Many trials show that high dose fish oils (above 3g per day) can lower blood pressure, but latest research suggests that lower doses of fish oil, which are easily achieved by eating more fish, are also worthwhile.
Fish oil lowers blood pressure
Over 300 volunteers were asked to take a fish oil that provided either 0.7g or 1.8g of the long-chain omega-3s (EPA and DHA), or a control oil, during three separate periods of 8 weeks, with a washout period in-between. This showed the effect of each dose of fish oil on each person’s blood pressure readings, compared to the control oil.
In those with systolic hypertension (upper reading greater than 140mmHg), daily doses of 0.7 g EPA+DHA lowered their blood pressure by 5mmHg – enough to reduce the risk of heart attack or stroke by 20%. There were no significant changes in diastolic blood pressure (the lower reading) however.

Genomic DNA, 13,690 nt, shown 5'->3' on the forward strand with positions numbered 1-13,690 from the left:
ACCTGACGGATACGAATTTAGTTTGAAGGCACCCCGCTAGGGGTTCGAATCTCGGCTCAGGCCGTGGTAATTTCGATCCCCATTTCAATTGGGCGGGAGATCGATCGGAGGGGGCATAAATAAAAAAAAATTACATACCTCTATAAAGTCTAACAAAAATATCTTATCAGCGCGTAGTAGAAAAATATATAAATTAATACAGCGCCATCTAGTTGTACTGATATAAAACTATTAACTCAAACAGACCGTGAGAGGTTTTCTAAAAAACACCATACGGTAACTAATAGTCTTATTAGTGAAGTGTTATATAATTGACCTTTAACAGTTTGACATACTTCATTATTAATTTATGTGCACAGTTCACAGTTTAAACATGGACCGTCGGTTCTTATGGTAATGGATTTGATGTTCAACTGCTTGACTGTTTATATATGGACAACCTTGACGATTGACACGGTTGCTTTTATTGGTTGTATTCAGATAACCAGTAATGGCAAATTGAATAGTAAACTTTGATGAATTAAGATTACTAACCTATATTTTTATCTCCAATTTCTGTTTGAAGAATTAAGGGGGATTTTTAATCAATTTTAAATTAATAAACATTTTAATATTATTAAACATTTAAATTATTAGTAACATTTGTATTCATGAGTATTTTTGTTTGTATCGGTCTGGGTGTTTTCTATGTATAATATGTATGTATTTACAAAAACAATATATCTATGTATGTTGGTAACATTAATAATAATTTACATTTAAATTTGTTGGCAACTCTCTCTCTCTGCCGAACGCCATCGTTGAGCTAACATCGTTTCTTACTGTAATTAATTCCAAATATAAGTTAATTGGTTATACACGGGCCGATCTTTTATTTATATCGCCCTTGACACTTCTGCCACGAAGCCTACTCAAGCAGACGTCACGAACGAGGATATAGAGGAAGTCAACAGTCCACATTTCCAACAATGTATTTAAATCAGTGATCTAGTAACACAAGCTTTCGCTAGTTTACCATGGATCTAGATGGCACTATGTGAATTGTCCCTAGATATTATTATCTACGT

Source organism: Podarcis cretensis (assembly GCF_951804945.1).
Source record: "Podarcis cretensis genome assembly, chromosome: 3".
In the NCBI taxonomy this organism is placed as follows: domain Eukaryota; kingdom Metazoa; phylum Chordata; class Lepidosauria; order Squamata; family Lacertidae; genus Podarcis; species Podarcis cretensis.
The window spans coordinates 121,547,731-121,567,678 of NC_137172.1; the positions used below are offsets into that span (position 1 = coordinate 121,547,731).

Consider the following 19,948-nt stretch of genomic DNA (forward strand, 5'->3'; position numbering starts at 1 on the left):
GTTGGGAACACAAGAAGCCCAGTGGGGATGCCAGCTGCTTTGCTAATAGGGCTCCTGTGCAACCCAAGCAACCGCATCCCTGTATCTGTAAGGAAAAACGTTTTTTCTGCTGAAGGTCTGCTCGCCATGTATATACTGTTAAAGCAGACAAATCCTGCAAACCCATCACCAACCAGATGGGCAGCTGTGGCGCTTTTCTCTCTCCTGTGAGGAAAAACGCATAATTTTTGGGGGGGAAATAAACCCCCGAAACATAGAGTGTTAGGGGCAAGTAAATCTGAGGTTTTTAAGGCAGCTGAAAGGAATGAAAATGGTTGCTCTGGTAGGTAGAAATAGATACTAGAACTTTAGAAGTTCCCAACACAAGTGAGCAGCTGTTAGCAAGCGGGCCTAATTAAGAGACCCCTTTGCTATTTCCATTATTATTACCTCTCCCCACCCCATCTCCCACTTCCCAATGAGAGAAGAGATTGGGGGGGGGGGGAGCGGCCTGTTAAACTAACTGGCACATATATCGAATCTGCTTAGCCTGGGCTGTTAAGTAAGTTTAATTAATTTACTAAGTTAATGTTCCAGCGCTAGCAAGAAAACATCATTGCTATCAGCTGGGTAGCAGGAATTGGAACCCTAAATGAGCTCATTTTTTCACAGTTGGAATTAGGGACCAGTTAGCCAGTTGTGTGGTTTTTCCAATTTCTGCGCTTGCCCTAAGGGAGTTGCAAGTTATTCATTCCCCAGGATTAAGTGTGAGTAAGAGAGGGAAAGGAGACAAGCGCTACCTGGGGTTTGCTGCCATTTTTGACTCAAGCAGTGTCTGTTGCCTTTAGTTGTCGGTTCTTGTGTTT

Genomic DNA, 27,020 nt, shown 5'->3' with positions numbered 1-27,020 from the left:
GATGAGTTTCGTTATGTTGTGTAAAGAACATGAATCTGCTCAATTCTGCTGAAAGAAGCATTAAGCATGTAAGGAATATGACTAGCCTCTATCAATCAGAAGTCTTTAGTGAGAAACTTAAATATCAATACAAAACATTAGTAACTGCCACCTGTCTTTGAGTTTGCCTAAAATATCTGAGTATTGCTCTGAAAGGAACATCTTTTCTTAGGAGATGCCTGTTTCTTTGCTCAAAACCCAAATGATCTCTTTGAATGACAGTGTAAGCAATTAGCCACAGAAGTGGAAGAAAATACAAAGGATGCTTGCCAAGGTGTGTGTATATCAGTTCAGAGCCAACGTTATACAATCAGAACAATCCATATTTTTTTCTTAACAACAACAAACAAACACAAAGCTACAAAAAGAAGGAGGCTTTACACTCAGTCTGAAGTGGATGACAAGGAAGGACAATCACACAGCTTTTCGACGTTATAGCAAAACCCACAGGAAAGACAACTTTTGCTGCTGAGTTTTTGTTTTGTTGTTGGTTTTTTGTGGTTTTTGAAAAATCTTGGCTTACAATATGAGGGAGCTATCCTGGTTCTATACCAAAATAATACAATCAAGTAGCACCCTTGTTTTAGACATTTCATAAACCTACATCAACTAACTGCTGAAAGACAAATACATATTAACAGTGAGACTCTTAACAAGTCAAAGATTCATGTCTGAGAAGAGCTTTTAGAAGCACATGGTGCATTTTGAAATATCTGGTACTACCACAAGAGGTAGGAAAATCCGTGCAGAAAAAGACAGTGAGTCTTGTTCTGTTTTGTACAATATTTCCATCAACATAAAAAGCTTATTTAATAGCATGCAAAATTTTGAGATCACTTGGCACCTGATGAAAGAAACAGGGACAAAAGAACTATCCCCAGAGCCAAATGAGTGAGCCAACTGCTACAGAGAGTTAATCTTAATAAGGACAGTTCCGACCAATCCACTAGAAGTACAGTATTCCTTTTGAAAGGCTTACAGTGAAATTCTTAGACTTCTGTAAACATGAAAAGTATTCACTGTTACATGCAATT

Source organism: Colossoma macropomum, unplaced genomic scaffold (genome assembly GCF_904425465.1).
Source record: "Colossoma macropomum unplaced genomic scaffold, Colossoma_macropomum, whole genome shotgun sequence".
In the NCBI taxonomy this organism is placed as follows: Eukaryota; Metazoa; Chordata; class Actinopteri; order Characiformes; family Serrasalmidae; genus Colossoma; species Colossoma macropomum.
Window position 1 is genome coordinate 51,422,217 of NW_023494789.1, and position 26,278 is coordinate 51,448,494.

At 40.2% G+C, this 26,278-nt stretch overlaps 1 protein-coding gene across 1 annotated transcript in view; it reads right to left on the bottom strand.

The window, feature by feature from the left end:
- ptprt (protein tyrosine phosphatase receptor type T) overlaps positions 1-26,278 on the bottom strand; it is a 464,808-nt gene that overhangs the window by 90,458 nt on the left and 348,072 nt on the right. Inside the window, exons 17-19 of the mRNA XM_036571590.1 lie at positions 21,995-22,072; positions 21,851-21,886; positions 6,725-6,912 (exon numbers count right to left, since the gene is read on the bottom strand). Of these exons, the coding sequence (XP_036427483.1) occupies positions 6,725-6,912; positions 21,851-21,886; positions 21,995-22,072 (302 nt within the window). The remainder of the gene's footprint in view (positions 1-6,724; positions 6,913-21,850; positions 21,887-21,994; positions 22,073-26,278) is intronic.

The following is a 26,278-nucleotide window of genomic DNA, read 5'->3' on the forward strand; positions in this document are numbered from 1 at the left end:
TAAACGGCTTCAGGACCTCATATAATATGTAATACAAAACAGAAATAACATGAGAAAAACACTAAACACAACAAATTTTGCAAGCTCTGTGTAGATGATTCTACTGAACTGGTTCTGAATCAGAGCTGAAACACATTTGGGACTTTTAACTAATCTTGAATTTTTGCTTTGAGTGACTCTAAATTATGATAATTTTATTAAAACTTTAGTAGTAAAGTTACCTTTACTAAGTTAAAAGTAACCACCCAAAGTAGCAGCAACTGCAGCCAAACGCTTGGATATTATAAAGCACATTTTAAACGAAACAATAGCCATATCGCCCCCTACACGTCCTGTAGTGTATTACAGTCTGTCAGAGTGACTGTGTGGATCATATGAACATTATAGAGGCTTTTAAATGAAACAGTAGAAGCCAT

How does fish oil lower blood pressure?
The long-chain omega-3s, EPA and DHA, are though to increase the production of signalling molecules that have beneficial effects on heart rate, heart work load and arterial dilation. DHA appears to be more important for heart health than EPA. This study, for example, used a fish oil that supplied DHA:EPA in a ratio of 1.4to 1 – roughly the same as is naturally found in marine sourced fish oils.
While DHA and EPA enriched fish oils, and algae extracts, are available in supplement form, you can obtain this lower level of EPA and DHA by eating two or three portions of oily fish per week, such as mackerel, herring, salmon, trout, sardines, pilchards, fresh tuna (not tinned), as shown in the table below.
Other sources of omega-3s (some of which are converted into EPA + DHA in the body) include wild game meat such as venison and buffalo, grass-fed beef and omega-3 enriched eggs.
For more information on how fish oils can lower your blood pressure, visit omega-3 fish oil.
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